Academic journal article Social Behavior and Personality: an international journal

Vulgarity of the Mass Man as a Predictor of Defection

Academic journal article Social Behavior and Personality: an international journal

Vulgarity of the Mass Man as a Predictor of Defection

Article excerpt

Many conflicts and dilemmas in modern society reflect a difference between the self-interests of individuals and the broader interest of the collective. Environmental degradation, pollution, overpopulation, and the recent increases in atmospheric CO2 are all symptomatic of the excessive pursuit of self-interests at the expense of the collective interest by a substantial number of people (see e.g., Hardin, 1968). In social psychology, such problems are generally known as social dilemmas (Dawes, 1980; for a recent review, see Van Lange, Joireman, Parks, & Van Dijk, 2013). According to Dawes (1980), social dilemmas are characterized by two properties: (a) the payoff to each individual is higher for acting in his or her own interest (called defection) than for acting in the interest of the collective (called cooperation), irrespective of the actions of other members; and (b) all individuals receive a lower payoff if all defect than if all cooperate. In such dilemmas, acting in one's self-interest appears alluring to each person, even though all people can be better off by acting in the collective interest.

Previous researchers have shown that cooperation in social dilemmas can be increased by rewarding cooperation or by punishing defection, so that the payoff structure is changed into a nondilemma situation (e.g., Balliet, Mulder, & Van Lange, 2011; Yamagishi, 1992). Some researchers, however, have acknowledged the apparent existence of hard-core or persistent defectors who defect even under conditions that encourage cooperation (Kerr & Kaufman-Gilliland, 1994). In reviewing previous research on social dilemmas, Mlicki (1992) noted that "most of the results are between 11% and 50% of cooperation, which means that no matter the conditions, some cooperators, as well as some defectors, will always be found" (as cited by Kerr & Kaufman-Gilliland, 1994, p. 526).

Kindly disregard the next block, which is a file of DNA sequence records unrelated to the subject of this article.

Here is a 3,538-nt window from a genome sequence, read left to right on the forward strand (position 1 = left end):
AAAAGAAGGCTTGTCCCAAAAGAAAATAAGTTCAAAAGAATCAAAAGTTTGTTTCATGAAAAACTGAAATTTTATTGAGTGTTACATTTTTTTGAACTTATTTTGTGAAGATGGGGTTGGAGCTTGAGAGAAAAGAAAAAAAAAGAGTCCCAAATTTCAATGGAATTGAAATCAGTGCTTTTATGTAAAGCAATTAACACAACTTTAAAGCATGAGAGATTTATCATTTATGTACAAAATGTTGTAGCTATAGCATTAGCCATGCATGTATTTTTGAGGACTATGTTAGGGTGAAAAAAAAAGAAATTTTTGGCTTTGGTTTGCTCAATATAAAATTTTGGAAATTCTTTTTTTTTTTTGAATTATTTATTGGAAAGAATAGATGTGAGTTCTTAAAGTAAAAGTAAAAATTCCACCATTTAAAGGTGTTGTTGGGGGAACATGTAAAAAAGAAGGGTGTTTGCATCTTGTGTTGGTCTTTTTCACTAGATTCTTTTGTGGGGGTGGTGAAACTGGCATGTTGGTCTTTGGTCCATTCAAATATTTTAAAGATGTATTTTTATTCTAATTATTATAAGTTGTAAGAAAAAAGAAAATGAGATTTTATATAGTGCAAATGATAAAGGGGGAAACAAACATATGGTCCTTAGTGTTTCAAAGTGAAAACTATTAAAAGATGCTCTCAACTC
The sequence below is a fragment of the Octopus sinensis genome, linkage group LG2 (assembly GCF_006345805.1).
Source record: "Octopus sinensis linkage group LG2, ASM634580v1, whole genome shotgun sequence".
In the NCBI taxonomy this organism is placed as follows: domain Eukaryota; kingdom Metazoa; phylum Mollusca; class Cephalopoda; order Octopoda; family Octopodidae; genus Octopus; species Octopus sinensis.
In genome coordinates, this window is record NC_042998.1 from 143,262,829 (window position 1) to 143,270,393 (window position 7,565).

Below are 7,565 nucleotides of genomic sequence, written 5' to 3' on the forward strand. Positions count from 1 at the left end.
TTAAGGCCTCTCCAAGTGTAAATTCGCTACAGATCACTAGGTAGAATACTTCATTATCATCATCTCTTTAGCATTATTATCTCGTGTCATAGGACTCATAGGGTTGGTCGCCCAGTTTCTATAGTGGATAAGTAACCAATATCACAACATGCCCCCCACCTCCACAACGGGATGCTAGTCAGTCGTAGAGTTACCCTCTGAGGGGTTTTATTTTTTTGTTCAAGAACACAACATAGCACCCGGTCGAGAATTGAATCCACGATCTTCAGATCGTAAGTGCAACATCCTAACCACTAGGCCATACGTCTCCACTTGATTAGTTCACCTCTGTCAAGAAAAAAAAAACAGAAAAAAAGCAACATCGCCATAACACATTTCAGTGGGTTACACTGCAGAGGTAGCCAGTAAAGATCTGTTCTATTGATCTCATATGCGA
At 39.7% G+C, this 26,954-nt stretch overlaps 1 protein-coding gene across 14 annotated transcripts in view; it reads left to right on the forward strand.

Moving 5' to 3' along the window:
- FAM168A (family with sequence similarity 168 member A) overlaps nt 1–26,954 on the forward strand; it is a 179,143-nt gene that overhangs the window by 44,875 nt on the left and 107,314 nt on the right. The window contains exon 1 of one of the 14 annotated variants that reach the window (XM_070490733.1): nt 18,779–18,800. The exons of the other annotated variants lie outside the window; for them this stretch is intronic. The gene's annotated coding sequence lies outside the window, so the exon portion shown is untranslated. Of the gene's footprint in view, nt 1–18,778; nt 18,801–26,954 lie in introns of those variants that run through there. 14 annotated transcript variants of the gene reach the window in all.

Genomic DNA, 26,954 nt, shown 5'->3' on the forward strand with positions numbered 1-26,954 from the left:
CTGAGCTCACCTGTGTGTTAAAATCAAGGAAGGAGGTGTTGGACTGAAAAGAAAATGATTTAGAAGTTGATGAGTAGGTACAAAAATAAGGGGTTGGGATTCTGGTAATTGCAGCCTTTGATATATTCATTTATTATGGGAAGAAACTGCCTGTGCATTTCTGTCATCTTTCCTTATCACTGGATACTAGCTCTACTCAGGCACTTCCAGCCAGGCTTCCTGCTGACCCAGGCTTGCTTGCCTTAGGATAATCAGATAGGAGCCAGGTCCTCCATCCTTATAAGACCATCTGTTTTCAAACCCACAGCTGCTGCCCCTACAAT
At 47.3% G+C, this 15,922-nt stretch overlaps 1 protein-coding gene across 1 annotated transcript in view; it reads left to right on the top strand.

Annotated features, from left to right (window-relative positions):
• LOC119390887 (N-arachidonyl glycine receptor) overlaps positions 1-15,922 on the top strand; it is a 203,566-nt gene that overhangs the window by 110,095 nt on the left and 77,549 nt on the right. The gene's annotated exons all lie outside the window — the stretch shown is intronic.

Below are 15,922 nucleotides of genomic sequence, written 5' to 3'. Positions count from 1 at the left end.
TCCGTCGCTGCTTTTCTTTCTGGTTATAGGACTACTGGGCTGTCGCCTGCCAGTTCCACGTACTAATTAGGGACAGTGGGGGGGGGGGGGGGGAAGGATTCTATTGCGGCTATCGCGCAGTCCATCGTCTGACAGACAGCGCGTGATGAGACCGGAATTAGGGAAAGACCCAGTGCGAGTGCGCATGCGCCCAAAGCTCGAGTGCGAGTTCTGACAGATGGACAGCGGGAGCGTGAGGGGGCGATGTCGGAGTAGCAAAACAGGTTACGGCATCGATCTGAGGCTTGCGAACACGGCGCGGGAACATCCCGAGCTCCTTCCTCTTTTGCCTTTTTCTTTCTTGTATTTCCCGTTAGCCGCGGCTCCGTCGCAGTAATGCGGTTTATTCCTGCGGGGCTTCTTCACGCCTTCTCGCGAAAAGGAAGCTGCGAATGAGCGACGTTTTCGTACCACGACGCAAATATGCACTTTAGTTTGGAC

Dawes (1980) noted that cooperative behavior in real-world social dilemmas should be attributed to utilities, for example, those connected with altruism, norms, and conscience, which are distinct from material payoffs in the dilemmas. A straightforward approach to social dilemmas is to change human utilities from those that lead people to defect to those that lead them to cooperate. However, previous researchers have not explored sufficiently the utilities that lead people to cooperate or defect. Furthermore, few researchers have contributed to gaining a broad understanding with regard to utilities associated with defection, including those associated with hard-core defectors (see e.g., Van Lange et al., 2013).

Ortega's Concept of the Mass Man

Our aim in this study was to shed new light on the personalities (or utilities) of hard-core defectors from a wider standpoint than previously, involving a philosophical perspective. To achieve this, we focused on the concept of the mass man, which the Spanish philosopher José Ortega y Gasset developed in his book The Revolt of the Masses (1932). Ortega proposed that a type of human, known as the mass man, had emerged during the modern era. Despite having access to a variety of technological and political possibilities, the mass man leads a pampered life that is characterized by immorality. Although many philosophers and sociologists have offered critiques of the masses (e.g., Arendt, 1951; Fromm, 1941; Le Bon, 1947; Mannheim, 1940), Ortega's concept differs from previous notions in that it represents a psychological type rather than a status or a class (for reviews of Ortega's concept of the mass, see Raley, 1971; Tuttle, 1996). Indeed, Ortega repeatedly denounced the vulgar disposition of the mass man and also argued that the vulgar masses destroy the ancient virtues bequeathed by their predecessors, in forms such as norms, traditions, and morals. Furthermore, he contrasted the mass man with the select man, who makes higher demands on the self and constantly lives in servitude to an ideal above the self. …

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